Recap To the First Day of The Ghislaine Maxwell Trial:

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Ghislaine Maxwell’s lawyer reveals defense strategy: The Bible, ‘manipulated’ victims and a ‘scapegoat’

Ghislaine Maxwell’s defense attorneys on Monday portrayed her as a scapegoat being accused  because of “the bad behavior of men,”  — one in particular — since prosecutors never had…

https://nypost.com/2021/11/29/ghislaine-maxwells-lawyer-says-shes-a-scapegoat-for-jeffrey-epstein/

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Ghislaine Maxwell’s defense attorneys on Monday portrayed her as a scapegoat being
accused  because of “the bad behavior of men,”  — one in particular — since prosecutors
never had a chance to put late pedophile Jeffrey Epstein on trial.

Her lawyer, Bobbi Sternheim, invoked the Bible at the start of her opening statement,
arguing that women have been condemned for crimes committed by men  since the
beginning of time.

“Ever since Eve was accused of tempting Adam with the apple,” said Sternheim. “Women
have been blamed for the bad behavior of men.”

“Ghislaine is on trial here and you heard about the conduct of Jeffrey Epstein. She is filling
that hole. And filling an empty chair,” said Sternheim, adding that her client was a
“convenient stand-in” for the dead sex offender.

Sternheim also took aim at the four alleged victims in the case, claiming they had been
taken advantage of by aggressive civil defense attorneys and, in some cases, are
searching for a payday.

“Memory, manipulation and money,” Sternheim repeatedly told jurors would be raised by
defense attorneys as they seek to sow doubt in the prosecution’s case.
Get the latest updates from the Ghislaine Maxwell trial with the Post’s live coverage
One of the victims, Sternheim said, was not introduced to Epstein by Maxwell, rather by
another accuser, Virginia Giuffre, and her claims never included alleged crimes committed
by Maxwell until after Epstein’s death.

Defense attorney Bobbi Sternheim said that Maxwell is a “convenient stand-in” for Epstein.

The reason her story switched, Sternheim said, is because she was seeking cash from an
Epstein victims’ fund — and turned over information about Maxwell to prosecutors in an
effort to bolster that claim.

“In many regards, he was like a 21st Century James Bond,” Sternheim said about Epstein.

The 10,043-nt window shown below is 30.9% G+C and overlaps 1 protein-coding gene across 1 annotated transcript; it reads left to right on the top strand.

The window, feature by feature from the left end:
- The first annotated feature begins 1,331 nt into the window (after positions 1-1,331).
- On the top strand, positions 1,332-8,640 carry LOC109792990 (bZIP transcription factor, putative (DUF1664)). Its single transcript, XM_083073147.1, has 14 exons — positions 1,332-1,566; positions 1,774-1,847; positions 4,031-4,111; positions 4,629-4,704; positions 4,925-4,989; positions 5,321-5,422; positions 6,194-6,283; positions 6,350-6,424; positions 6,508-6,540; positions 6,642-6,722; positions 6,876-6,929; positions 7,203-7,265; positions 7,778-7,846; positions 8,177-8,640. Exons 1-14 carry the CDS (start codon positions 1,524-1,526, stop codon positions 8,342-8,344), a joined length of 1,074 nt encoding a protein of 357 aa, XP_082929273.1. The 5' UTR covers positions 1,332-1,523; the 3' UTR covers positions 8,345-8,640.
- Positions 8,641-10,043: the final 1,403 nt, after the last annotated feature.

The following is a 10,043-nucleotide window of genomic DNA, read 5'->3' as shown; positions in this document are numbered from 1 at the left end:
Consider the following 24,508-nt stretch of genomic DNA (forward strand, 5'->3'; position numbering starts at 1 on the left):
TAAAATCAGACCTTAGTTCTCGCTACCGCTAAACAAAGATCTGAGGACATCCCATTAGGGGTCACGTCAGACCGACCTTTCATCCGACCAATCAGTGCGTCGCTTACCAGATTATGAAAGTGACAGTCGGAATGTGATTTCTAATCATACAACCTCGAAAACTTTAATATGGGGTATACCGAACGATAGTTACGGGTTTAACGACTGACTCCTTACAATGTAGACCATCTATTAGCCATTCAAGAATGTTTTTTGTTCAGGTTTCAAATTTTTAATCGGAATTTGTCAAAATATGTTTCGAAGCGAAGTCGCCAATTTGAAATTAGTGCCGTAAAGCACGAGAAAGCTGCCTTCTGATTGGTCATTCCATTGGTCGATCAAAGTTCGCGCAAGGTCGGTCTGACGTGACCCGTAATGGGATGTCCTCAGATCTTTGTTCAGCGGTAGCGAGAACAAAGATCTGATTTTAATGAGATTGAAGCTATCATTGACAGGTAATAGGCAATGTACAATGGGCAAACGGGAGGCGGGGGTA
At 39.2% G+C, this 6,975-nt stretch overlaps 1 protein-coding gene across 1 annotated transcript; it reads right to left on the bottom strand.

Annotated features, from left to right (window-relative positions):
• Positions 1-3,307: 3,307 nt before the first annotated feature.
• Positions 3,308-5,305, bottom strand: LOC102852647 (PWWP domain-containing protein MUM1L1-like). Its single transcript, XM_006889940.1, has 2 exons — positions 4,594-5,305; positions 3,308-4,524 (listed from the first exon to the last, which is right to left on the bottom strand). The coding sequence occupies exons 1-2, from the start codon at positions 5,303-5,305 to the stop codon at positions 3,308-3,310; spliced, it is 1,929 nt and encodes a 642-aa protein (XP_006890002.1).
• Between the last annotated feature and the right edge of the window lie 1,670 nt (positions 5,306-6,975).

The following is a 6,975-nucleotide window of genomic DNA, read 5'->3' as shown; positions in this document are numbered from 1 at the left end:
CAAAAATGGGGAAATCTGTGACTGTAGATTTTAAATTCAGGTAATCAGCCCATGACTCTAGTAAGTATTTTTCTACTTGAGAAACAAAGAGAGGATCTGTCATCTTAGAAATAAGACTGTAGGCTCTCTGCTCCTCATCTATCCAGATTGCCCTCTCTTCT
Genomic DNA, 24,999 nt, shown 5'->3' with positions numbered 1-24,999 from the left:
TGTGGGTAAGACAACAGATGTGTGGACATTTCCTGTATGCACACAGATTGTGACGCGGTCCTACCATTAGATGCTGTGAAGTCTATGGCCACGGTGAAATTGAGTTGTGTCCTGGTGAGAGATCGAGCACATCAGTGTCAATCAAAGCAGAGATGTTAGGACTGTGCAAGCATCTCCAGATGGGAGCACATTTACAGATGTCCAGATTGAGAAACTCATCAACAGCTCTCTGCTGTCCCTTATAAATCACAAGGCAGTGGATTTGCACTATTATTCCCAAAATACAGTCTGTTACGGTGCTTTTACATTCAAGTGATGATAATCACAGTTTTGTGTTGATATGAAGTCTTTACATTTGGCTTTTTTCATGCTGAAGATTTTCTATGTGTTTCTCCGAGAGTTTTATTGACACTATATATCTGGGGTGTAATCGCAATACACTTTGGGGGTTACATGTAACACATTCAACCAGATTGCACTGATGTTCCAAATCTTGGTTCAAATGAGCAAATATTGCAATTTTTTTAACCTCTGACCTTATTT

“His mystery has stirred interest. His accusers have shaken the money tree and millions of
dollars have fallen their way.”

Epstein victim Sarah Ransome arriving at Maxwell’s trial at the Thurgood Marshall United States
Courthouse in Manhattan on November 29, 2021.
Danielle Bensky, another Epstein victim, leaving the courthouse with her attorney after Maxwell’s
arraignment in April 2021.

Defense attorneys will also poke holes in the prosecution by attempting to show two of the
victims in the case were above the age of consent when sexual contact between them and
Epstein took place, Sternheim said.

One of the victims, Sternheim said, only met Maxwell once when she was 16 years old in
Santa Fe, New Mexico, which is above the age of consent in the state.

Sternheim reference the Bible while implying Maxwell was a woman being blamed for Epstein’s
crimes.

Another one of the four victims was a woman who lived a “jetsetter” lifestyle before she
met Epstein and once dated a man more than twice her age, who knew Maxwell from
Oxford, Sternheim said.

That victim, the attorney continued, was above the age of consent in every place she met
with Maxwell and Epstein.
Maxwell — who has been locked up since her July 2020 arrest — stands accused of
helping Epstein to “recruit, groom and ultimately abuse” girls as young as 14, according to
the indictment against her.
The six counts she faces — including sex-trafficking of minors — stem from the allegations
of four women who say they were abused by Epstein and Maxwell between 1994 and
2004 when they were teenagers.
Her trial in Manhattan federal court is set to resume on Tuesday morning.

“Jane Doe 15” who accused Epstein of sexually abusing her when she was 15 years old.
Virginia Roberts Giuffre, who Maxwell’s attorney said introduced one victim to Epstein.

As Ghislaine Maxwell Trial Opens – FAA Accidentally Reveals Over 700 Previous Unknown Jeffrey Epstein Flights 

As Ghislaine Maxwell Trial Opens – FAA Accidentally Reveals Over 700 Previous Unknown Jeffrey Epstein Flights

As the trial for Ghislaine Maxwell opens, the Federal Aviation Administration accidentally revealed data on over 700 previous unknown Jeffrey Epstein flights on private jets. Maxwell is known for her close association with financier and convicted sex offender Jeffrey Epstein, who died in jail in New York City. According to Insider, the records reveal 704 previously unknown flights taken by Epstein’s planes. These include hundreds of trips from a three-year gap in the public record, from 2013 to 2016, when the jets’ movements were unaccounted for.

As Ghislaine Maxwell Trial Opens – FAA Accidentally Reveals Over 700 Previous Unknown Jeffrey Epstein Flights

This is shocking news as the Ghislaine trial kicks off this week.

The Daily Caller reported:

The Federal Aviation Administration (FAA) accidentally revealed more than 2,000 flight records connected to convicted sex offender Jeffrey Epstein’s private jets, over 700 of which were previously unknown, according to Insider.